It’s his message, Abramoff said, that angers some of the Washington lobbyists and their trade groups.
“They say, ‘You can’t trust him because he’s a criminal,’” he said. “Does it matter if you trust me? Do you think I’m exaggerating what goes on in Washington?”
Severing the link between K Street and Capitol Hill is the most important way to reform lobbying, Abramoff argues in his book and in columns he has written for Bloomberg News and his book publisher, WND. He recommends that all former federal lawmakers and their staff members be banned from lobbying.
Abramoff said he has been “overwhelmed” by the response to his book and ideas: “I never would have expected to have people listen to me, period, let alone to like what I have to say.”
Harvard Law Lecture
On Dec. 6, Abramoff traveled to Cambridge, Massachusetts, to be the first guest in a new lecture series at Harvard law’s Edmond J. Safra Center for Ethics.
“Our aim is to have a conversation with a wider range of souls than is typically on this stage,” Lawrence Lessig, the center’s director, said at the start of the 90-minute conversation, which was later broadcast on C-SPAN.
Abramoff was there, Lessig told the audience, “to explain a system that practically none of us respect.”
In Kentucky, John Schaaf watched Abramoff’s Nov. 6 appearance on “60 Minutes” and thought he’d be perfect for the state legislature’s annual ethics seminar, he said in a telephone interview.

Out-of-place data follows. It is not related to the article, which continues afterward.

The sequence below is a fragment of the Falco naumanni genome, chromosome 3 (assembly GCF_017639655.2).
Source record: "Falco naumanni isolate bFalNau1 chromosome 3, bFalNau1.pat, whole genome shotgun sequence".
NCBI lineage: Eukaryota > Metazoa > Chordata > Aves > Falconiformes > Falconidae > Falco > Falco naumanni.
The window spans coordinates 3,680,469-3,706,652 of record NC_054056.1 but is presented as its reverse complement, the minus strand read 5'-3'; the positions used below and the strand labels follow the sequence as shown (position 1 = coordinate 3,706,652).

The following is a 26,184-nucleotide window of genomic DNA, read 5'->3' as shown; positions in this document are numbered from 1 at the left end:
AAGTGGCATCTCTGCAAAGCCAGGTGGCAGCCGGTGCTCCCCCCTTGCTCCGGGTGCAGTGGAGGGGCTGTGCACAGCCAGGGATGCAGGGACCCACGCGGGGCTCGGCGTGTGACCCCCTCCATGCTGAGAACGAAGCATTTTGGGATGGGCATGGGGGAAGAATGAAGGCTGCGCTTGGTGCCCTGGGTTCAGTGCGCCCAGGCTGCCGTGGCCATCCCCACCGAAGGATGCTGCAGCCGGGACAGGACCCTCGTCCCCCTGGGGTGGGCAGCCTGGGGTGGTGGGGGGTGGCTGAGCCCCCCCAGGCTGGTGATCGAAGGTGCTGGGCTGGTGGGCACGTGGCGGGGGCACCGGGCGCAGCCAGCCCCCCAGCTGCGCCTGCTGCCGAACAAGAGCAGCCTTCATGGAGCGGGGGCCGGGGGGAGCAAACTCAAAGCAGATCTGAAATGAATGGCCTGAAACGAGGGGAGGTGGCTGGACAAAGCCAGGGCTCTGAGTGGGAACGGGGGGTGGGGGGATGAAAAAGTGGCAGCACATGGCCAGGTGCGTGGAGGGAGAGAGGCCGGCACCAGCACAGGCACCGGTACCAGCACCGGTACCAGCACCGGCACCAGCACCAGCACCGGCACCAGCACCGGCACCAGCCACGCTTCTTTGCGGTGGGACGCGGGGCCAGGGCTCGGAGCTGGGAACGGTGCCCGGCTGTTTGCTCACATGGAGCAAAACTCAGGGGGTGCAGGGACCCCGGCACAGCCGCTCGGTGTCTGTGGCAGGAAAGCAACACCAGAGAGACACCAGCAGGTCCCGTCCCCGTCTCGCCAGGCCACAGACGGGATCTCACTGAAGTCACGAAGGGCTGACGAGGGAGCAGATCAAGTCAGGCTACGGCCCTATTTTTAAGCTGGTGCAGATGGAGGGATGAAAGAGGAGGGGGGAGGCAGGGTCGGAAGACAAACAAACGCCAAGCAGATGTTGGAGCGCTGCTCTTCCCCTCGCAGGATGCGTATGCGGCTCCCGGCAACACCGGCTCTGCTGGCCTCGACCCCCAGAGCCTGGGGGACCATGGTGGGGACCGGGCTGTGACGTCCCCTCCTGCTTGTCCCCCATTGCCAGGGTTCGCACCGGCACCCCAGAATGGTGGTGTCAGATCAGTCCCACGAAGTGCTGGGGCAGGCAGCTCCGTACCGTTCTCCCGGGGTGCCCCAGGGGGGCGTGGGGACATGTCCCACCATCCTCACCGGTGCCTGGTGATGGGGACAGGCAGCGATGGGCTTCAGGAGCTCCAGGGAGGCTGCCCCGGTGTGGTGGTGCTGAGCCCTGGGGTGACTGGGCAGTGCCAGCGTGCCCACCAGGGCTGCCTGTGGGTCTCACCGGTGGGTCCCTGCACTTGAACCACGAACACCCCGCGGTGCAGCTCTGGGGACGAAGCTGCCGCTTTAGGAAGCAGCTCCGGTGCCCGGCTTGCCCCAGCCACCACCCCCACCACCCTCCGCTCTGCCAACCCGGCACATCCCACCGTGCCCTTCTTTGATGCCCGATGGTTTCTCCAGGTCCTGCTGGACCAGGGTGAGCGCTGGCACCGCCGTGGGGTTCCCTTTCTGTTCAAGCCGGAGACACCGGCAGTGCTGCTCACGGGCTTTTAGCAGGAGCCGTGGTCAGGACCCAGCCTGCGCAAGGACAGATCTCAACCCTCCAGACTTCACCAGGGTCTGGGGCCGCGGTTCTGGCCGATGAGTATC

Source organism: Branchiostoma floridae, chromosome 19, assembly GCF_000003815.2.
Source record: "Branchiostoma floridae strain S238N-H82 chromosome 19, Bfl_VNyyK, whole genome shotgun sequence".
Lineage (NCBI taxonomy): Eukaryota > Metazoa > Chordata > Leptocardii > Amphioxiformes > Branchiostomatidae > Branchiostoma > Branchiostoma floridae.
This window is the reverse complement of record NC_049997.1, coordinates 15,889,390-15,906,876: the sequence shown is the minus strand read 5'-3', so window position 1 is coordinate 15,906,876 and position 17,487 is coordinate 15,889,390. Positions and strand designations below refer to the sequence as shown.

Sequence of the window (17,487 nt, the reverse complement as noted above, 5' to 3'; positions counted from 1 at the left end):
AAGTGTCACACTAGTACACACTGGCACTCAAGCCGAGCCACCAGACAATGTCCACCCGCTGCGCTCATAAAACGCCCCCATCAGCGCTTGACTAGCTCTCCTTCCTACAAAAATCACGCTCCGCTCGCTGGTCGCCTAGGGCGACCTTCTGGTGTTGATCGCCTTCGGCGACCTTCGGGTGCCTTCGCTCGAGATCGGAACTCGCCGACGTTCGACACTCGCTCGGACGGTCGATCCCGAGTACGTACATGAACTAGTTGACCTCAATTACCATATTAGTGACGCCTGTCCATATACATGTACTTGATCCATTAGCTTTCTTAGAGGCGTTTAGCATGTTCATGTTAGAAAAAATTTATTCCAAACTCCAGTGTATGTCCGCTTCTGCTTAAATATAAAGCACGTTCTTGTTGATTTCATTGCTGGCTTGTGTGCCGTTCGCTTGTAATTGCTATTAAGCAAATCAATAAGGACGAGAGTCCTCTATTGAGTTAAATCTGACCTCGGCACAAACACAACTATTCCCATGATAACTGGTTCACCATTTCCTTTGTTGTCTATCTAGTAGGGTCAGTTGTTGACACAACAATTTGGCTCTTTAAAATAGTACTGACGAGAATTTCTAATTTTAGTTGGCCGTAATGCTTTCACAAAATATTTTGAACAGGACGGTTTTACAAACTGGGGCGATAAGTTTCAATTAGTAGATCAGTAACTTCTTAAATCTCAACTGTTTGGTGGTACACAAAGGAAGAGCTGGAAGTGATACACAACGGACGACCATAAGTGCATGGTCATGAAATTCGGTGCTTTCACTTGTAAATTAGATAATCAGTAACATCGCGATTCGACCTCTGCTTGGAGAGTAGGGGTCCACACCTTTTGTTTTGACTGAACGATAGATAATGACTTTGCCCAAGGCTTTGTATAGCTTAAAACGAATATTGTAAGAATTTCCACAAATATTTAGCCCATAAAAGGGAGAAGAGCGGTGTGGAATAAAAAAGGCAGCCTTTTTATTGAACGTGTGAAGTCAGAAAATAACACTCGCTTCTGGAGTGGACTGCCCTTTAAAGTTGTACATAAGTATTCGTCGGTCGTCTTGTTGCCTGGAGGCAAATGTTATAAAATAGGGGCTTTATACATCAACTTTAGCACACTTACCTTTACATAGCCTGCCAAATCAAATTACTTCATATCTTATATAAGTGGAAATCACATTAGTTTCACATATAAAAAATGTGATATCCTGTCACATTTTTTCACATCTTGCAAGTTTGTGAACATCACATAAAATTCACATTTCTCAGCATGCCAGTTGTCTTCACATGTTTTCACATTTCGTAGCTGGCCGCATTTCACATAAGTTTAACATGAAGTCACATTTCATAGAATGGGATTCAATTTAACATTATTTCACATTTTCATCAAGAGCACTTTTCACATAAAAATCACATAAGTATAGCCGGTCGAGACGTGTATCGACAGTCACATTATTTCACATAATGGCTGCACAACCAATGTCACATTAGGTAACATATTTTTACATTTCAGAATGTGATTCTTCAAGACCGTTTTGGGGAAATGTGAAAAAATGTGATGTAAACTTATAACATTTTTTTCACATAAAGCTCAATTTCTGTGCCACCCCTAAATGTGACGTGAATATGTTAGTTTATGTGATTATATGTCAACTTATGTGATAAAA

“He has a cautionary tale to tell,” said Schaaf, general counsel to the state’s Legislative Ethics Commission. “I think he’s going to be real interesting.”
Last year, Kentucky hosted former Representative David Skaggs, a Colorado lawmaker who was co-chairman of the congressional ethics office. He was unpaid, Schaaf said. Norman Ornstein of the American Enterprise Institute has lectured, and was paid $5,000 like Abramoff, Schaaf said.
Day Two of this year’s lobbying seminar will feature Pastor Paul Prather, who writes a religion column for the Lexington Herald-Leader. He won’t be paid, Schaaf said.
Abramoff said he is fielding speaking offers from universities across the country. A representative from a national group of state legislatures will be present in Kentucky and assess whether his message should be spread further, he said.
“I have no doubt Jack is the same Jack as he has always been; I do not believe he has seen the light,” he said in an interview. “Nevertheless, there is much to be learned from him.”
Many connected to Abramoff have already undertaken various forms of reinvention. Ney is a radio talk show host in Ohio. DeLay, who resigned after being indicted on state charges of laundering campaign money, took a spin on TV’s “Dancing With the Stars.” He wasn’t charged in the Abramoff probe.
Neil Volz, Ney’s chief of staff and later Abramoff’s lobbying associate, pleaded guilty to conspiracy to commit wire fraud. He is working as a janitor and homeless advocate in Fort Myers, Florida. He has a self-published book on the Abramoff scandal called “Into the Sun.”
Asked whether he believes Abramoff’s reinvention is sincere, Volz said in a telephone interview, “I’ve always said Jack Abramoff is a Rorschach test -- people see what they want to see.”
“Neil in his glass house doesn’t like to throw too many stones,” Volz said. “If Jack is more interested in being a celebrity than making meaningful change, we’ll see that over time.”
To contact the reporter on this story: Julie Bykowicz in Washington at firstname.lastname@example.org
To contact the editor responsible for this story: Mark Silva at email@example.com